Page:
- "Bruce Molsky is one of those great players who 'gets it': has all the links to the past but is happy not to be chained to it" - Mark Knopfler
- "Molsky is easily one of the nation's most talented fiddlers...he transports you ... geographically, historically, and most of all emotionally" - Mother Jones
- "It is no exaggeration to say that Bruce Molsky is one of the greatest American fiddlers of all time. His playing is mesmerizing and transporting, and best experienced live" - WBUR (Boston NPR)
- "An absolute master" - No Depression
- "An incredible power of history and tradition in his vocal" - Linda Ronstadt
- "One of the world's premier Appalachian-style fiddlers" - Bloomberg News
- "A mystical awareness of how to bring out the new in something that is old" - Mark O'Connor
He’s a self-described “street kid” from the Bronx who bailed on college and big city life for a cold-water cabin in Virginia in the 1970s. His mission? To soak up the passion that was dramatically upending his parent’s life plan for him – authentic Appalachian mountain music – at the feet of its legendary pioneers, old masters who are now long gone.
Today, Bruce Molsky is one of the most revered “multi-hyphenated career” ambassadors for America’s old-time mountain music. For decades, he’s been a globetrotting performer and educator, a recording artist with an expansive discography including seven solo albums, well over a dozen collaborations and two Grammy-nominations. He’s also the classic “musician’s musician” – a man who’s received high praise from diverse fans and collaborators like Linda Ronstadt, Mark Knopfler, Celtic giants Donal Lunny and Andy Irvine, jazzer Bill Frisell and dobro master Jerry Douglas, a true country gentleman by way of the Big Apple aptly dubbed “the Rembrandt of Appalachian fiddlers” by virtuoso violinist and sometimes bandmate Darol Anger.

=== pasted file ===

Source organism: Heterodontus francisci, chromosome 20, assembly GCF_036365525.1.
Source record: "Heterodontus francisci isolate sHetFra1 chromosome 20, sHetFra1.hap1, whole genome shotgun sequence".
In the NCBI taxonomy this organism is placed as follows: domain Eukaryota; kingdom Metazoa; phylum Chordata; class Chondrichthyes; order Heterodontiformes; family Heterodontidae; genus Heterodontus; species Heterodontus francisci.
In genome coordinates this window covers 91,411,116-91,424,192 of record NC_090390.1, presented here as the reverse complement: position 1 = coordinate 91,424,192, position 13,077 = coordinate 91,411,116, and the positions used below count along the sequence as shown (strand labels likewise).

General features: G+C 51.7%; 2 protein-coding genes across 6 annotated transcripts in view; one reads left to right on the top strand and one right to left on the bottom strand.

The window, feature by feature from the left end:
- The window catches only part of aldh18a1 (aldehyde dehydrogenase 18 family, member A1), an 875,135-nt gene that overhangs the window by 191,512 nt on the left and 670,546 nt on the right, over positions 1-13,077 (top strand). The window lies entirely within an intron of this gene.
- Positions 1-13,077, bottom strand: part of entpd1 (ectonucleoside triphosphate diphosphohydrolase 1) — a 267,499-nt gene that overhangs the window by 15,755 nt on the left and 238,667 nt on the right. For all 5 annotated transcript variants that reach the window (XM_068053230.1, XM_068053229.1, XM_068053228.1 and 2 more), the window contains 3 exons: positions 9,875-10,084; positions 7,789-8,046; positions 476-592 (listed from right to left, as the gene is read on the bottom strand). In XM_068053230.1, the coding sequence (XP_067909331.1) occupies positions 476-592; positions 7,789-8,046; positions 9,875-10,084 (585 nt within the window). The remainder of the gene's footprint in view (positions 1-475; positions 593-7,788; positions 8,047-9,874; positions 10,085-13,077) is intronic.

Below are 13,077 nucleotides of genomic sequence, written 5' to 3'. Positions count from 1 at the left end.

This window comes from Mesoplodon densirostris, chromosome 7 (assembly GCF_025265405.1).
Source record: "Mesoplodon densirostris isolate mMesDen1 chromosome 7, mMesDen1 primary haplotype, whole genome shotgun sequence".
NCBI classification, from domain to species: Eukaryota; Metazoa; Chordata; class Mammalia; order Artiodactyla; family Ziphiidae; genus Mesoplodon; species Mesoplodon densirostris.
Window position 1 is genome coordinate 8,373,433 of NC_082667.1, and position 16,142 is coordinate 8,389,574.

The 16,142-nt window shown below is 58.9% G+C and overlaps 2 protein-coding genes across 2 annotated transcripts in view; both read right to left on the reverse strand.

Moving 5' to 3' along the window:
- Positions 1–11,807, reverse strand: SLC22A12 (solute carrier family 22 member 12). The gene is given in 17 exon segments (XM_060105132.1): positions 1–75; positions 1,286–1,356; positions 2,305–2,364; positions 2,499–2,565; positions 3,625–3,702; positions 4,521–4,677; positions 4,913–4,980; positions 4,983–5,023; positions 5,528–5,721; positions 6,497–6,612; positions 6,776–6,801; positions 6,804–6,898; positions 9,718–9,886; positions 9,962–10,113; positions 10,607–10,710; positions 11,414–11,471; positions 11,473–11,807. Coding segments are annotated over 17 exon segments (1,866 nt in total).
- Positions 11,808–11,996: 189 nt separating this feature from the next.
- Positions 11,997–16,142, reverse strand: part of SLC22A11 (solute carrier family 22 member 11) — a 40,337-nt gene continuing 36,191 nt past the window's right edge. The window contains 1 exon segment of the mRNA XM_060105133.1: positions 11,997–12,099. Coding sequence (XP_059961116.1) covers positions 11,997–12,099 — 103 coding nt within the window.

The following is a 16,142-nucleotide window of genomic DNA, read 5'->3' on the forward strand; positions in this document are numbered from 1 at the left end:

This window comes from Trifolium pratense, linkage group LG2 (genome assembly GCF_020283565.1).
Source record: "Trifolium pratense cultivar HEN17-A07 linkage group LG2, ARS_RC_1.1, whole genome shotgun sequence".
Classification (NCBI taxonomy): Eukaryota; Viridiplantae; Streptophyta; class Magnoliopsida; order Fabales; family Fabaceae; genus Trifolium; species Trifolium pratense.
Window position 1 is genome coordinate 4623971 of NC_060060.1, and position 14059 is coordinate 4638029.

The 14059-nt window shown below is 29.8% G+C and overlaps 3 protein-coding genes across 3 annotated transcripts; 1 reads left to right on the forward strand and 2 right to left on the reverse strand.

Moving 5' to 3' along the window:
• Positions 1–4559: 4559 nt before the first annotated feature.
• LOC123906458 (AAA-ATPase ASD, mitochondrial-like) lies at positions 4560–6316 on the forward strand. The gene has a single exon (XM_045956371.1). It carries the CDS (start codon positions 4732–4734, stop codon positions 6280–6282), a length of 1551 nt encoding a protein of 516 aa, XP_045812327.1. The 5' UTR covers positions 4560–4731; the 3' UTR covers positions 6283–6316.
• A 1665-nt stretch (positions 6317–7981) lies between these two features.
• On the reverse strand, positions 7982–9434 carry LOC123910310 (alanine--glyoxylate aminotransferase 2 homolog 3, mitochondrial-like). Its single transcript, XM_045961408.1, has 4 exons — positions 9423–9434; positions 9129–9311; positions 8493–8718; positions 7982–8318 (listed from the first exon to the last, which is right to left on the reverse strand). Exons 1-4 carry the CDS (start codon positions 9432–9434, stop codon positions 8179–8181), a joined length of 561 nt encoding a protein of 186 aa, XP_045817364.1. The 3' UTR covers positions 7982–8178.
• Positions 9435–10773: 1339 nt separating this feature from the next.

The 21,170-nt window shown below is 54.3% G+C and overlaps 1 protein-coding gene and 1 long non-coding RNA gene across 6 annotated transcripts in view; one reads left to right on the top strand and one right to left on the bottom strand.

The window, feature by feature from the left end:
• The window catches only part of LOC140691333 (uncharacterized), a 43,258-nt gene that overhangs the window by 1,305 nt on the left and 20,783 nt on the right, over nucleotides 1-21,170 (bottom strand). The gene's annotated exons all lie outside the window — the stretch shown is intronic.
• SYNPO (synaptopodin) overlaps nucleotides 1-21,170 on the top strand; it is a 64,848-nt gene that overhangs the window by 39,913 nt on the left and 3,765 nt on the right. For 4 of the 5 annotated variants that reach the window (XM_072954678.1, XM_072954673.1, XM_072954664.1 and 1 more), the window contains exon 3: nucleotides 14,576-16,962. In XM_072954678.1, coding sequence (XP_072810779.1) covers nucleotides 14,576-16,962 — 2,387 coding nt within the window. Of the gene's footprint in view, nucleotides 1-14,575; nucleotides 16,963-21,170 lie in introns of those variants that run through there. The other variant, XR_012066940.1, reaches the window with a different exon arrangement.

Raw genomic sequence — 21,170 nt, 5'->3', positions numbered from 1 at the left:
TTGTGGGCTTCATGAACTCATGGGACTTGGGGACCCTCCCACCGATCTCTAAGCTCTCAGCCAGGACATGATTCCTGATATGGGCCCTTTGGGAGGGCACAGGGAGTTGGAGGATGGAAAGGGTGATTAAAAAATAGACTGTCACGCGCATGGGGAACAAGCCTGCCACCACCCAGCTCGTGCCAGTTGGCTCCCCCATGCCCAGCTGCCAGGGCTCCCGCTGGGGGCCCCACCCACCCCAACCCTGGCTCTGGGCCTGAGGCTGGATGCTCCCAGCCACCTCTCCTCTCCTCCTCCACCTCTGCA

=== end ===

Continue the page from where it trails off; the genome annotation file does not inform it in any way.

Molsky digs deep to transport audiences to another time and place, with his authentic feel for and the unearthing of almost-forgotten rarities from the Southern Appalachian songbook. His foils are not only his well-regarded fiddle work, but banjo, guitar and his distinctly resonant vocals. From tiny folk taverns in the British Isles to huge festival stages to his ongoing workshops at the renowned Berklee College of Music, Molsky seduces audiences with a combination of rhythmic and melodic virtuosity and relaxed conversational wit – a uniquely humanistic, downhome approach that can make Carnegie Hall feel like a front porch or parlor jam session.
As 2016 unfolds, the ever-busy Molsky continues to pioneer new ground on several fronts. Summer will bring the debut disc by Molsky’s Mountain Drifters, the first band the legendary fiddler has fronted. In Bruce’s words, this release will “point to the future of traditional, rural music” powered by the far-ranging musical palates of his two youthful bandmates. Banjo virtuoso Allison de Groot of “The Goodbye Girls” and “Oh My Darling” met Molsky at one of his workshops at Berklee, where his interest was piqued when “she played Lester Young solos on claw hammer banjo.” The band’s third member, guitarist Stash Wyslouch, is one of bluegrass music’s true genre benders, a high-energy performer who cut his teeth in punk and metal bands before immersing himself in roots music with “The Deadly Gentlemen.”